“Gotti,” a crime drama starring John Travolta as the flamboyant mobster John J. Gotti, arrives in theaters Friday, after an eight-year history almost as complicated and tortuous as one of the Mafia don’s many court trials.
“The making of this movie, in the beginning, it was a really tough haul,” says Gotti’s son, John A. “Junior” Gotti, 54. “I don’t know Hollywood, nor do I want to know Hollywood. I want to tell you, it’s a beast that really can’t be tamed.”
The biopic follows the elder Gotti from his days as a newly made man to his blood-soaked rise within the Gambino family to his heyday as the well-dressed kingpin known in the tabloids as the Dapper Don -— also called the Teflon Don after authorities repeatedly failed to make multiple charges stick to him in court. “Gotti” is based on his son John’s memoir, “Shadow of My Father,” and directed by Kevin Connolly, the Patchogue-born actor best known as Eric “E” Murphy on the HBO series “Entourage.” Though there have been several television productions devoted to the mobster (including an A&E biographical special that aired June 9 and 10), “Gotti” is the first such movie to receive a nationwide theatrical release.
That, however, almost didn’t happen.
The film’s path from conception to theaters began in 2010, when the younger Gotti began looking to turn his memoir into a film. Writers Lem Dobbs (“Haywire”) and Leo Rossi (best known as a character actor) came aboard, and a deal was struck with producer Marc Fiore, a relative Hollywood neophyte with a colorful past (he pleaded guilty to securities fraud in 2002). Travolta joined the production, eager to play a real-life figure who simultaneously functioned as crime lord, family man and cultural icon. Over the years, several actors — including Al Pacino, Lindsay Lohan and Joe Pesci -—were reportedly linked to the film, as were the directors Nick Cassavetes (“The Notebook”), Joe Johnston (“Captain America: The First Avenger”) and Barry Levinson (“Rain Man”). None stayed.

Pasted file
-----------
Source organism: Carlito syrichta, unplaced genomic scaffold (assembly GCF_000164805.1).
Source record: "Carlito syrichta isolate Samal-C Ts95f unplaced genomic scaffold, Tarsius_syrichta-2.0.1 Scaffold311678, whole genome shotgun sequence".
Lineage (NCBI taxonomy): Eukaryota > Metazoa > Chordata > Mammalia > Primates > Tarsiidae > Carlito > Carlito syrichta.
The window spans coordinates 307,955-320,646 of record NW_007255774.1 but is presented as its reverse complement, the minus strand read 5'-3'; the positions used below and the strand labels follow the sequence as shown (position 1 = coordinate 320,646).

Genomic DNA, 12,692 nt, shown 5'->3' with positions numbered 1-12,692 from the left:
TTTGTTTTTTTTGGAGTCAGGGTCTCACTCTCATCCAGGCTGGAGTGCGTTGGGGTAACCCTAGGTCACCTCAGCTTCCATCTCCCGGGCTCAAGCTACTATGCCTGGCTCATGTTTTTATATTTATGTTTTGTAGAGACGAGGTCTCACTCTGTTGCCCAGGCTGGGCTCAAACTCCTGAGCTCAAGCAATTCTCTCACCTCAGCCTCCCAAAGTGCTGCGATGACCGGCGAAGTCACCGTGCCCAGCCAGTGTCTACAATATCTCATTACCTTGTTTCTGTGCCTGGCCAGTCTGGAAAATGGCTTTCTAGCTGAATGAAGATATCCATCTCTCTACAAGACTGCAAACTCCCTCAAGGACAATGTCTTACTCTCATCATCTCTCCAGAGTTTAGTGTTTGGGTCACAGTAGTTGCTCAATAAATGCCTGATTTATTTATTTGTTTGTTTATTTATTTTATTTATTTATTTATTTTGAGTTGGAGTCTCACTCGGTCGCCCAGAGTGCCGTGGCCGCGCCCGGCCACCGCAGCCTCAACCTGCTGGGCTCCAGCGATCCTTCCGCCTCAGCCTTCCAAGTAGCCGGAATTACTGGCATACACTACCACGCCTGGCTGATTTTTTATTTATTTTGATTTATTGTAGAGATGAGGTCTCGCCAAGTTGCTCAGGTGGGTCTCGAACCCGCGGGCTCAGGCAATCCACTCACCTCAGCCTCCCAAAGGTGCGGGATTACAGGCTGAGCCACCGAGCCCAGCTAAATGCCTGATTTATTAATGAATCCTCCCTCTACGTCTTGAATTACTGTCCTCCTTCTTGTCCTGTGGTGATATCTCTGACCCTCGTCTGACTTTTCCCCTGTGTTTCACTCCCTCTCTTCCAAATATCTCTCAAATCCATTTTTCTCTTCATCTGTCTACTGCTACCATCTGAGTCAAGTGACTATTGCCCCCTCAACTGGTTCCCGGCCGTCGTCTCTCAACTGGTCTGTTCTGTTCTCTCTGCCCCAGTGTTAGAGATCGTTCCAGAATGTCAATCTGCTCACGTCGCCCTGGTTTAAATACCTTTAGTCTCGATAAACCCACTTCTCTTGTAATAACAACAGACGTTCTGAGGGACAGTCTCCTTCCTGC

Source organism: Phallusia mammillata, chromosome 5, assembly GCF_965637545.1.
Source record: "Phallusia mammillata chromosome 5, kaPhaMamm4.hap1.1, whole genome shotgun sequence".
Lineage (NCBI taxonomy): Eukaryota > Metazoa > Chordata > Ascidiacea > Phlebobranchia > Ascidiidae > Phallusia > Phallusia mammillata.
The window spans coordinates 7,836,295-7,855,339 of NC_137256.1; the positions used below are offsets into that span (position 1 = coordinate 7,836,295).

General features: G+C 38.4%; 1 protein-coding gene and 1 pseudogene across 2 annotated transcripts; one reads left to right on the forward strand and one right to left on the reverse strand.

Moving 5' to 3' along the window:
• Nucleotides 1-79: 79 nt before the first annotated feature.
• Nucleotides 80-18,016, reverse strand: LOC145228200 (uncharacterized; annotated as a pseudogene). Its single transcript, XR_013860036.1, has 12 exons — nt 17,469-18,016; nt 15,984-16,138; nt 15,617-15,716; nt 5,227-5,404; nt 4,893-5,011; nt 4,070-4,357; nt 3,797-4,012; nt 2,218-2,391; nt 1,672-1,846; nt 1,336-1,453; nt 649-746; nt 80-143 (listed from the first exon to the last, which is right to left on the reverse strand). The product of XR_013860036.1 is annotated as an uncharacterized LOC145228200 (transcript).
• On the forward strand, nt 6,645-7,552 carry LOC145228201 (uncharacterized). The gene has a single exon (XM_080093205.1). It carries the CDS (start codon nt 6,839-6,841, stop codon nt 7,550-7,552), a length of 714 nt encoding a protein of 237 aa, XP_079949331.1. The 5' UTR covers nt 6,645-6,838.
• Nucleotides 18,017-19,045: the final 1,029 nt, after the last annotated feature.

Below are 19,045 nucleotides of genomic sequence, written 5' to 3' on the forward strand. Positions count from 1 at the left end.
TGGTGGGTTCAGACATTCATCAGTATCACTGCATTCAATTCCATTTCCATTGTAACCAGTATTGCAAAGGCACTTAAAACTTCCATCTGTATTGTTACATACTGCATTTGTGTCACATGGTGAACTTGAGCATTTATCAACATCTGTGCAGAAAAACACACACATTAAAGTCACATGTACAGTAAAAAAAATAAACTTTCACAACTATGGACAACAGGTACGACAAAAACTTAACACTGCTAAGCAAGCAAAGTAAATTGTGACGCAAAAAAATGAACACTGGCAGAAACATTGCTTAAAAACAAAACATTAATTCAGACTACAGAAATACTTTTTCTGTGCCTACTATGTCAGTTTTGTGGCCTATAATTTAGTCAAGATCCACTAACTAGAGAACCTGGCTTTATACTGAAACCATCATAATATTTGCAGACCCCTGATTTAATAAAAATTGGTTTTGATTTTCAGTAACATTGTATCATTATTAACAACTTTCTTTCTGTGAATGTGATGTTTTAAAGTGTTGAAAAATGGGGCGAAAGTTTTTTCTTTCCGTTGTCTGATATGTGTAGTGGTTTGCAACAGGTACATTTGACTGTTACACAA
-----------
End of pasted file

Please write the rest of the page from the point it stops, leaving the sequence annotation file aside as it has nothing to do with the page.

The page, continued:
Even after Connolly took over as director and completed filming, “Gotti” continued to encounter problems: At one point it appeared to be headed for a video-only release, until its producers bought back the film from distributor Lionsgate Premiere to ensure it would play in theaters.
“This cut of the movie is worth a nationwide release,” Gotti says. “I’m excited to see the movie here in New York and in the theaters.”
Connolly, a three-time feature director who joined the film after Levinson left, admits to some initial trepidation about working on a movie so closely affiliated with a Mafia family. “We’ve all seen one too many mob movies, so of course you have those thoughts going in,” he says. “Did I ever feel like my life was in danger? No.” Connolly also says he was struck by the “normalcy” of the Gotti family home in Oyster Bay, where he had dinner one evening.
“Mom running the kitchen, telling everyone to sit down,” Connolly recalls. “It felt like any other home, just like mine.”
For the younger Gotti (played in the film by relative newcomer Spencer Lofranco), the movie was a chance to tell his life story on his terms, focusing particularly on his difficult decision to plead guilty in 1999 to several charges, including bribery and conspiracy to commit extortion. He was sentenced to 77 months in prison and was released in 2005.